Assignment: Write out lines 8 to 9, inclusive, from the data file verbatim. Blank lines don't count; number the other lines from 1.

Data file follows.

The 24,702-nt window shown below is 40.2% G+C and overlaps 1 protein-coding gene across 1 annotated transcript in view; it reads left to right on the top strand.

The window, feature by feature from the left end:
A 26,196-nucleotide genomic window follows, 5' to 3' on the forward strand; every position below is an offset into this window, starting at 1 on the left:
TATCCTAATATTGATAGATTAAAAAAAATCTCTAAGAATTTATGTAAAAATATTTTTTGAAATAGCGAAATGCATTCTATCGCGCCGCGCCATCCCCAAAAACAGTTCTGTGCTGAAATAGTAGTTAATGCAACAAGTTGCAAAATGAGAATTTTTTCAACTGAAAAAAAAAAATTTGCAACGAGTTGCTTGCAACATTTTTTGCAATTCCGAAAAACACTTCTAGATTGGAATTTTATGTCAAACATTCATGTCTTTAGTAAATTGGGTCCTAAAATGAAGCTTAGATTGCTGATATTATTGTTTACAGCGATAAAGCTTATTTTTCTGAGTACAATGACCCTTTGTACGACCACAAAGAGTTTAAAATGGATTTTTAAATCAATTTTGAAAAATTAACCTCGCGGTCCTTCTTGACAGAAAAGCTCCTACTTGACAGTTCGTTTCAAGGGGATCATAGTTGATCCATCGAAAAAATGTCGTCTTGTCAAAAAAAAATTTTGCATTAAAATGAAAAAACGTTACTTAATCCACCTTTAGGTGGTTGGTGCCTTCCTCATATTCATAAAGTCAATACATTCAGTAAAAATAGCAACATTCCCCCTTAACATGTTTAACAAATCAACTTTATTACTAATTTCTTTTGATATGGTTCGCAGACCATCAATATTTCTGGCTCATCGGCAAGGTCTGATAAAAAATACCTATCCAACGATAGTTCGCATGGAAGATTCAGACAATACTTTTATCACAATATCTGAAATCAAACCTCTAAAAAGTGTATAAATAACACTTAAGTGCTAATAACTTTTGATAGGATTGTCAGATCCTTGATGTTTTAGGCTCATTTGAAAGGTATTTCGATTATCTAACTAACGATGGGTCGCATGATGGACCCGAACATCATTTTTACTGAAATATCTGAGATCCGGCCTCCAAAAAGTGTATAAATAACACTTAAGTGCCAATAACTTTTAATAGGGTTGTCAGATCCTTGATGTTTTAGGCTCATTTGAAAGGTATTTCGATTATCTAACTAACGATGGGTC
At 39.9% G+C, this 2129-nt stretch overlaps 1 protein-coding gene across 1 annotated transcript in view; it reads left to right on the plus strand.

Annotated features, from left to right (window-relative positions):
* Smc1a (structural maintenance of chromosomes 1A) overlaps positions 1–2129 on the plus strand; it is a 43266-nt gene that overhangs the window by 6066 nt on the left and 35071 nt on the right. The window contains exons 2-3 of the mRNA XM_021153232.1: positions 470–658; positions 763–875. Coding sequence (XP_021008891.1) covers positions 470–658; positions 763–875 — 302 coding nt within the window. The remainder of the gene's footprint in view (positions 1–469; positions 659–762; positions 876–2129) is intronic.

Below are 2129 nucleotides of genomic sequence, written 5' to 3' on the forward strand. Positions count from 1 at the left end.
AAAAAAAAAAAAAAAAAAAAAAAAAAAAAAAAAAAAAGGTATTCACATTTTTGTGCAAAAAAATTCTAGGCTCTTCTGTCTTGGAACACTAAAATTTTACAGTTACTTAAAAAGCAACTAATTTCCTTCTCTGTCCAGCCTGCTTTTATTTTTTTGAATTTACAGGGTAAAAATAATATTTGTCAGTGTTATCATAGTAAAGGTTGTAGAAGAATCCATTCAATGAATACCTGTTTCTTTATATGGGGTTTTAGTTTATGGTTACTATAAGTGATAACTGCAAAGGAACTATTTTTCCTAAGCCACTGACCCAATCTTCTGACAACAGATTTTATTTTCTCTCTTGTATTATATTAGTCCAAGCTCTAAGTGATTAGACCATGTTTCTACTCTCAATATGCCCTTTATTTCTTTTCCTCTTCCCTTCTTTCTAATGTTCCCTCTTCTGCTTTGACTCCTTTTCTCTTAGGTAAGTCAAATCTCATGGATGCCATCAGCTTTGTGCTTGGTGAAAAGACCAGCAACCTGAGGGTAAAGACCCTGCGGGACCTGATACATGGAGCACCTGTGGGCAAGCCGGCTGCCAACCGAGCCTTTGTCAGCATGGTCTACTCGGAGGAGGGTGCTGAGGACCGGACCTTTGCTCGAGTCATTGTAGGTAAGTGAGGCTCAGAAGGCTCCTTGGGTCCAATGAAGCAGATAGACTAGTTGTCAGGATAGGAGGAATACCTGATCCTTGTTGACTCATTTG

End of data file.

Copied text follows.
Below are 2129 nucleotides of genomic sequence, written 5' to 3' on the forward strand. Positions count from 1 at the left end.
AAAAAAAAAAAAAAAAAAAAAAAAAAAAAAAAAAAAAGGTATTCACATTTTTGTGCAAAAAAATTCTAGGCTCTTCTGTCTTGGAACACTAAAATTTTACAGTTACTTAAAAAGCAACTAATTTCCTTCTCTGTCCAGCCTGCTTTTATTTTTTTGAATTTACAGGGTAAAAATAATATTTGTCAGTGTTATCATAGTAAAGGTTGTAGAAGAATCCATTCAATGAATACCTGTTTCTTTATATGGGGTTTTAGTTTATGGTTACTATAAGTGATAACTGCAAAGGAACTATTTTTCCTAAGCCACTGACCCAATCTTCTGACAACAGATTTTATTTTCTCTCTTGTATTATATTAGTCCAAGCTCTAAGTGATTAGACCATGTTTCTACTCTCAATATGCCCTTTATTTCTTTTCCTCTTCCCTTCTTTCTAATGTTCCCTCTTCTGCTTTGACTCCTTTTCTCTTAGGTAAGTCAAATCTCATGGATGCCATCAGCTTTGTGCTTGGTGAAAAGACCAGCAACCTGAGGGTAAAGACCCTGCGGGACCTGATACATGGAGCACCTGTGGGCAAGCCGGCTGCCAACCGAGCCTTTGTCAGCATGGTCTACTCGGAGGAGGGTGCTGAGGACCGGACCTTTGCTCGAGTCATTGTAGGTAAGTGAGGCTCAGAAGGCTCCTTGGGTCCAATGAAGCAGATAGACTAGTTGTCAGGATAGGAGGAATACCTGATCCTTGTTGACTCATTTG